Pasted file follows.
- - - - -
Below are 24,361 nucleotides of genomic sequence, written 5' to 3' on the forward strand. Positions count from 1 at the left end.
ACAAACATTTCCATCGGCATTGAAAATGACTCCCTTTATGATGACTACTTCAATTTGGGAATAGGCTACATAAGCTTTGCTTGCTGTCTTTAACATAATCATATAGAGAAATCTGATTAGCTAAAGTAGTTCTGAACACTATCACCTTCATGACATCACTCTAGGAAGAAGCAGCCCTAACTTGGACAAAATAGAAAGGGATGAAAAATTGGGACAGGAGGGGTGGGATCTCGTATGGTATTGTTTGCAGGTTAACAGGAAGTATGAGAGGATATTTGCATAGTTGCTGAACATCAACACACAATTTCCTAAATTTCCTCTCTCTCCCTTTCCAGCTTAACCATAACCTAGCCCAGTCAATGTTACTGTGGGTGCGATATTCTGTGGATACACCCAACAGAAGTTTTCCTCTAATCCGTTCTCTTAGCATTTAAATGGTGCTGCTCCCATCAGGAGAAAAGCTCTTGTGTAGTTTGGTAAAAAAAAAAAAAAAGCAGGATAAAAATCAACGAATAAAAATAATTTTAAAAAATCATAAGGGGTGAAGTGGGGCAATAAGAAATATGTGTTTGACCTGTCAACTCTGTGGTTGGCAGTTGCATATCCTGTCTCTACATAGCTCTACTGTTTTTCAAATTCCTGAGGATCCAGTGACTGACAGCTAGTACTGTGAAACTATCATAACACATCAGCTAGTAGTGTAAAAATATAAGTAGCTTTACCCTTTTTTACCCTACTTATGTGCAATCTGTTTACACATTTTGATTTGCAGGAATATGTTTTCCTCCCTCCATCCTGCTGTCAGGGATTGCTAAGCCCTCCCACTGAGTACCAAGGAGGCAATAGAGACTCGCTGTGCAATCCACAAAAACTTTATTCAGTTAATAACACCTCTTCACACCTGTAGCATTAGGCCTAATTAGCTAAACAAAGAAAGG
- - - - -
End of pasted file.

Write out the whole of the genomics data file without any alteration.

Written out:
Below are 24,361 nucleotides of genomic sequence, written 5' to 3' on the forward strand. Positions count from 1 at the left end.
ACAAACATTTCCATCGGCATTGAAAATGACTCCCTTTATGATGACTACTTCAATTTGGGAATAGGCTACATAAGCTTTGCTTGCTGTCTTTAACATAATCATATAGAGAAATCTGATTAGCTAAAGTAGTTCTGAACACTATCACCTTCATGACATCACTCTAGGAAGAAGCAGCCCTAACTTGGACAAAATAGAAAGGGATGAAAAATTGGGACAGGAGGGGTGGGATCTCGTATGGTATTGTTTGCAGGTTAACAGGAAGTATGAGAGGATATTTGCATAGTTGCTGAACATCAACACACAATTTCCTAAATTTCCTCTCTCTCCCTTTCCAGCTTAACCATAACCTAGCCCAGTCAATGTTACTGTGGGTGCGATATTCTGTGGATACACCCAACAGAAGTTTTCCTCTAATCCGTTCTCTTAGCATTTAAATGGTGCTGCTCCCATCAGGAGAAAAGCTCTTGTGTAGTTTGGTAAAAAAAAAAAAAAAGCAGGATAAAAATCAACGAATAAAAATAATTTTAAAAAATCATAAGGGGTGAAGTGGGGCAATAAGAAATATGTGTTTGACCTGTCAACTCTGTGGTTGGCAGTTGCATATCCTGTCTCTACATAGCTCTACTGTTTTTCAAATTCCTGAGGATCCAGTGACTGACAGCTAGTACTGTGAAACTATCATAACACATCAGCTAGTAGTGTAAAAATATAAGTAGCTTTACCCTTTTTTACCCTACTTATGTGCAATCTGTTTACACATTTTGATTTGCAGGAATATGTTTTCCTCCCTCCATCCTGCTGTCAGGGATTGCTAAGCCCTCCCACTGAGTACCAAGGAGGCAATAGAGACTCGCTGTGCAATCCACAAAAACTTTATTCAGTTAATAACACCTCTTCACACCTGTAGCATTAGGCCTAATTAGCTAAACAAAGAAAGG